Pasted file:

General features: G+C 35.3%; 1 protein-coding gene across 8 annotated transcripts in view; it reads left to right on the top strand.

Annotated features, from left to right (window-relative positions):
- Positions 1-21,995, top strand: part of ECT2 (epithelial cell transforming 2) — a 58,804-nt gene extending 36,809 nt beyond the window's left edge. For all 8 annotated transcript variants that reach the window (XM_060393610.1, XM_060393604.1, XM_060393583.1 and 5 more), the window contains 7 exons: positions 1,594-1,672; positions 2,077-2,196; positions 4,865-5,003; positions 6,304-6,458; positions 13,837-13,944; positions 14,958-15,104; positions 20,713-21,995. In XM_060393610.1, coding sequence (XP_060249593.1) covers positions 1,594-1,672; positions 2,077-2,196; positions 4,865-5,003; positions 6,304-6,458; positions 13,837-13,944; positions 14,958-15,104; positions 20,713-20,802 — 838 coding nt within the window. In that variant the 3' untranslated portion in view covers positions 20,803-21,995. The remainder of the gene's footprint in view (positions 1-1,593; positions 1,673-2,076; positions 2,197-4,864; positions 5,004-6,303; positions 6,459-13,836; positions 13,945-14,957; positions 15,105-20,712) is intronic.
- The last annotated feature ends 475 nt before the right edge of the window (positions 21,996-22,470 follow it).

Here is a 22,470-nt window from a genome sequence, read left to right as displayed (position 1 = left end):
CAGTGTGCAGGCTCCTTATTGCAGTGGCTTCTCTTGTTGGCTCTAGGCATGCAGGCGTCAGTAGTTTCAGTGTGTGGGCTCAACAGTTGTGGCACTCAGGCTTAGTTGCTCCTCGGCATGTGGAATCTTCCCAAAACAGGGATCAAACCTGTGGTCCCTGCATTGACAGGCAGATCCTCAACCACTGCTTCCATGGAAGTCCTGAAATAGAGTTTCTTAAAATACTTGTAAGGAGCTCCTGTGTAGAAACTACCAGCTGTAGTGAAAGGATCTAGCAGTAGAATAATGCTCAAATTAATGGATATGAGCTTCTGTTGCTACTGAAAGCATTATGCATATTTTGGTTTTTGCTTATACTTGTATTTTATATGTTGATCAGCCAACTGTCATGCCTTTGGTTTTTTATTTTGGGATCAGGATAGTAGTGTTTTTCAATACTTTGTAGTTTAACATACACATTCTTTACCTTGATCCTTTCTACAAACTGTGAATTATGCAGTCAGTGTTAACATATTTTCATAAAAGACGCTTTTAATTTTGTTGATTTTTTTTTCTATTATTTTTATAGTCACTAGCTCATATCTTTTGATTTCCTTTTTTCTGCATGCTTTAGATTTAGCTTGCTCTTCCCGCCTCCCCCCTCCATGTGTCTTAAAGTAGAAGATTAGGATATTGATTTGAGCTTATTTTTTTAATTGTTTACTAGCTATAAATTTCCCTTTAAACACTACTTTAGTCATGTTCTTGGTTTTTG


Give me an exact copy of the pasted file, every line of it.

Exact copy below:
General features: G+C 35.3%; 1 protein-coding gene across 8 annotated transcripts in view; it reads left to right on the top strand.

Annotated features, from left to right (window-relative positions):
- Positions 1-21,995, top strand: part of ECT2 (epithelial cell transforming 2) — a 58,804-nt gene extending 36,809 nt beyond the window's left edge. For all 8 annotated transcript variants that reach the window (XM_060393610.1, XM_060393604.1, XM_060393583.1 and 5 more), the window contains 7 exons: positions 1,594-1,672; positions 2,077-2,196; positions 4,865-5,003; positions 6,304-6,458; positions 13,837-13,944; positions 14,958-15,104; positions 20,713-21,995. In XM_060393610.1, coding sequence (XP_060249593.1) covers positions 1,594-1,672; positions 2,077-2,196; positions 4,865-5,003; positions 6,304-6,458; positions 13,837-13,944; positions 14,958-15,104; positions 20,713-20,802 — 838 coding nt within the window. In that variant the 3' untranslated portion in view covers positions 20,803-21,995. The remainder of the gene's footprint in view (positions 1-1,593; positions 1,673-2,076; positions 2,197-4,864; positions 5,004-6,303; positions 6,459-13,836; positions 13,945-14,957; positions 15,105-20,712) is intronic.
- The last annotated feature ends 475 nt before the right edge of the window (positions 21,996-22,470 follow it).

Here is a 22,470-nt window from a genome sequence, read left to right as displayed (position 1 = left end):
CAGTGTGCAGGCTCCTTATTGCAGTGGCTTCTCTTGTTGGCTCTAGGCATGCAGGCGTCAGTAGTTTCAGTGTGTGGGCTCAACAGTTGTGGCACTCAGGCTTAGTTGCTCCTCGGCATGTGGAATCTTCCCAAAACAGGGATCAAACCTGTGGTCCCTGCATTGACAGGCAGATCCTCAACCACTGCTTCCATGGAAGTCCTGAAATAGAGTTTCTTAAAATACTTGTAAGGAGCTCCTGTGTAGAAACTACCAGCTGTAGTGAAAGGATCTAGCAGTAGAATAATGCTCAAATTAATGGATATGAGCTTCTGTTGCTACTGAAAGCATTATGCATATTTTGGTTTTTGCTTATACTTGTATTTTATATGTTGATCAGCCAACTGTCATGCCTTTGGTTTTTTATTTTGGGATCAGGATAGTAGTGTTTTTCAATACTTTGTAGTTTAACATACACATTCTTTACCTTGATCCTTTCTACAAACTGTGAATTATGCAGTCAGTGTTAACATATTTTCATAAAAGACGCTTTTAATTTTGTTGATTTTTTTTTCTATTATTTTTATAGTCACTAGCTCATATCTTTTGATTTCCTTTTTTCTGCATGCTTTAGATTTAGCTTGCTCTTCCCGCCTCCCCCCTCCATGTGTCTTAAAGTAGAAGATTAGGATATTGATTTGAGCTTATTTTTTTAATTGTTTACTAGCTATAAATTTCCCTTTAAACACTACTTTAGTCATGTTCTTGGTTTTTG